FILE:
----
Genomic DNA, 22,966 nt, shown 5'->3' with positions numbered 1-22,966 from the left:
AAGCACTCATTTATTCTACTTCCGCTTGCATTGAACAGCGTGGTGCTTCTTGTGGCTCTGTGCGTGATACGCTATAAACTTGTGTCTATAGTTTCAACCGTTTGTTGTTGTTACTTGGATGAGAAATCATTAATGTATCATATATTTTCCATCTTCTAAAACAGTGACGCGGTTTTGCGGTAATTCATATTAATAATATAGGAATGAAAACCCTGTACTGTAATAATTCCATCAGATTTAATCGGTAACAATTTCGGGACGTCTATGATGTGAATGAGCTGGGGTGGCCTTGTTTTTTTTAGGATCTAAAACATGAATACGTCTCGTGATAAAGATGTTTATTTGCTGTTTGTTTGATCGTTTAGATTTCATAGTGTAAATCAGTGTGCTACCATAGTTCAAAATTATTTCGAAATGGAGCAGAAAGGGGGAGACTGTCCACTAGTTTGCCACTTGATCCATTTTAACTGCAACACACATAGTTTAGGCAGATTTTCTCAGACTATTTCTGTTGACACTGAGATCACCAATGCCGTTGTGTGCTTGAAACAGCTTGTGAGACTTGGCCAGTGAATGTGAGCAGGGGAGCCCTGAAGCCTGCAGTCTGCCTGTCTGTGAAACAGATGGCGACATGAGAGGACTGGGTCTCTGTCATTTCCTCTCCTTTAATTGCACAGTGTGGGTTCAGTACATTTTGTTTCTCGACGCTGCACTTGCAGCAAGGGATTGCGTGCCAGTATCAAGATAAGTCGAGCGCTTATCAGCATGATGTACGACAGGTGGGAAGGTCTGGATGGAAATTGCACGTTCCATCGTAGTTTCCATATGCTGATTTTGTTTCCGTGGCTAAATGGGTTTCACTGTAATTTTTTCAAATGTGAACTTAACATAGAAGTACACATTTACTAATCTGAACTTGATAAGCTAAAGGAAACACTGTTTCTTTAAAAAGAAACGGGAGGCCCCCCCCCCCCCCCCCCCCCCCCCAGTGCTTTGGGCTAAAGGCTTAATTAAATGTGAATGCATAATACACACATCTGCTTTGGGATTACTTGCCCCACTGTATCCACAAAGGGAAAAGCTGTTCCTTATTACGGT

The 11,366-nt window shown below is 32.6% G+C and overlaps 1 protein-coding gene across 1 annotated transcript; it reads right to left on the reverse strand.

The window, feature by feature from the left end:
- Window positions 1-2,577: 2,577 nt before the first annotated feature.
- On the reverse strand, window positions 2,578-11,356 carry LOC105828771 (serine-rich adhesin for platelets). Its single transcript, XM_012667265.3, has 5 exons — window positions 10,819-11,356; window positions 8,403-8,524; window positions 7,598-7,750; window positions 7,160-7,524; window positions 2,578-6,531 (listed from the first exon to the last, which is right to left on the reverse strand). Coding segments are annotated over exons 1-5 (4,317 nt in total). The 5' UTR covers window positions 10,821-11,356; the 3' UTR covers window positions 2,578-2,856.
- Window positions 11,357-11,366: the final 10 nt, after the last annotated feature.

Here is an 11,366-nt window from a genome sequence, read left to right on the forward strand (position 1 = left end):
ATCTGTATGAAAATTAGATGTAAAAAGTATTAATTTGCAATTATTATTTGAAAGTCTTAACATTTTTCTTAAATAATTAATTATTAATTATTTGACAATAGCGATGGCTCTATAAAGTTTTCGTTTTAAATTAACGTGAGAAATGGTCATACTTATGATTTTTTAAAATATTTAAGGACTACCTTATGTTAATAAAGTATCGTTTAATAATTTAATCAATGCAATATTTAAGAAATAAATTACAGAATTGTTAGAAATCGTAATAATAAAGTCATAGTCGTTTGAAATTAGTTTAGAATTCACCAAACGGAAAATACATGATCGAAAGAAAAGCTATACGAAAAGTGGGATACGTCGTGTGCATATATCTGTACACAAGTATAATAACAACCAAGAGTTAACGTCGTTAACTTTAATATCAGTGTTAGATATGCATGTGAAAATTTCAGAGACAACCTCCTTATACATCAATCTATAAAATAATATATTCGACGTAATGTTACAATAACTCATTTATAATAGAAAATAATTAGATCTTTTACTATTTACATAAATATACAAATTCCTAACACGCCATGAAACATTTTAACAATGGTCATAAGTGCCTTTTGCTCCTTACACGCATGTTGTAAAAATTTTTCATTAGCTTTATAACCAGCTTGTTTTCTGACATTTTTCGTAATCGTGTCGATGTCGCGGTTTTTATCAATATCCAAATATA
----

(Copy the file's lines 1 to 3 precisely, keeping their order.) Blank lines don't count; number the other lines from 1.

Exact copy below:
Genomic DNA, 22,966 nt, shown 5'->3' with positions numbered 1-22,966 from the left:
AAGCACTCATTTATTCTACTTCCGCTTGCATTGAACAGCGTGGTGCTTCTTGTGGCTCTGTGCGTGATACGCTATAAACTTGTGTCTATAGTTTCAACCGTTTGTTGTTGTTACTTGGATGAGAAATCATTAATGTATCATATATTTTCCATCTTCTAAAACAGTGACGCGGTTTTGCGGTAATTCATATTAATAATATAGGAATGAAAACCCTGTACTGTAATAATTCCATCAGATTTAATCGGTAACAATTTCGGGACGTCTATGATGTGAATGAGCTGGGGTGGCCTTGTTTTTTTTAGGATCTAAAACATGAATACGTCTCGTGATAAAGATGTTTATTTGCTGTTTGTTTGATCGTTTAGATTTCATAGTGTAAATCAGTGTGCTACCATAGTTCAAAATTATTTCGAAATGGAGCAGAAAGGGGGAGACTGTCCACTAGTTTGCCACTTGATCCATTTTAACTGCAACACACATAGTTTAGGCAGATTTTCTCAGACTATTTCTGTTGACACTGAGATCACCAATGCCGTTGTGTGCTTGAAACAGCTTGTGAGACTTGGCCAGTGAATGTGAGCAGGGGAGCCCTGAAGCCTGCAGTCTGCCTGTCTGTGAAACAGATGGCGACATGAGAGGACTGGGTCTCTGTCATTTCCTCTCCTTTAATTGCACAGTGTGGGTTCAGTACATTTTGTTTCTCGACGCTGCACTTGCAGCAAGGGATTGCGTGCCAGTATCAAGATAAGTCGAGCGCTTATCAGCATGATGTACGACAGGTGGGAAGGTCTGGATGGAAATTGCACGTTCCATCGTAGTTTCCATATGCTGATTTTGTTTCCGTGGCTAAATGGGTTTCACTGTAATTTTTTCAAATGTGAACTTAACATAGAAGTACACATTTACTAATCTGAACTTGATAAGCTAAAGGAAACACTGTTTCTTTAAAAAGAAACGGGAGGCCCCCCCCCCCCCCCCCCCCCCCCCAGTGCTTTGGGCTAAAGGCTTAATTAAATGTGAATGCATAATACACACATCTGCTTTGGGATTACTTGCCCCACTGTATCCACAAAGGGAAAAGCTGTTCCTTATTACGGT

The 11,366-nt window shown below is 32.6% G+C and overlaps 1 protein-coding gene across 1 annotated transcript; it reads right to left on the reverse strand.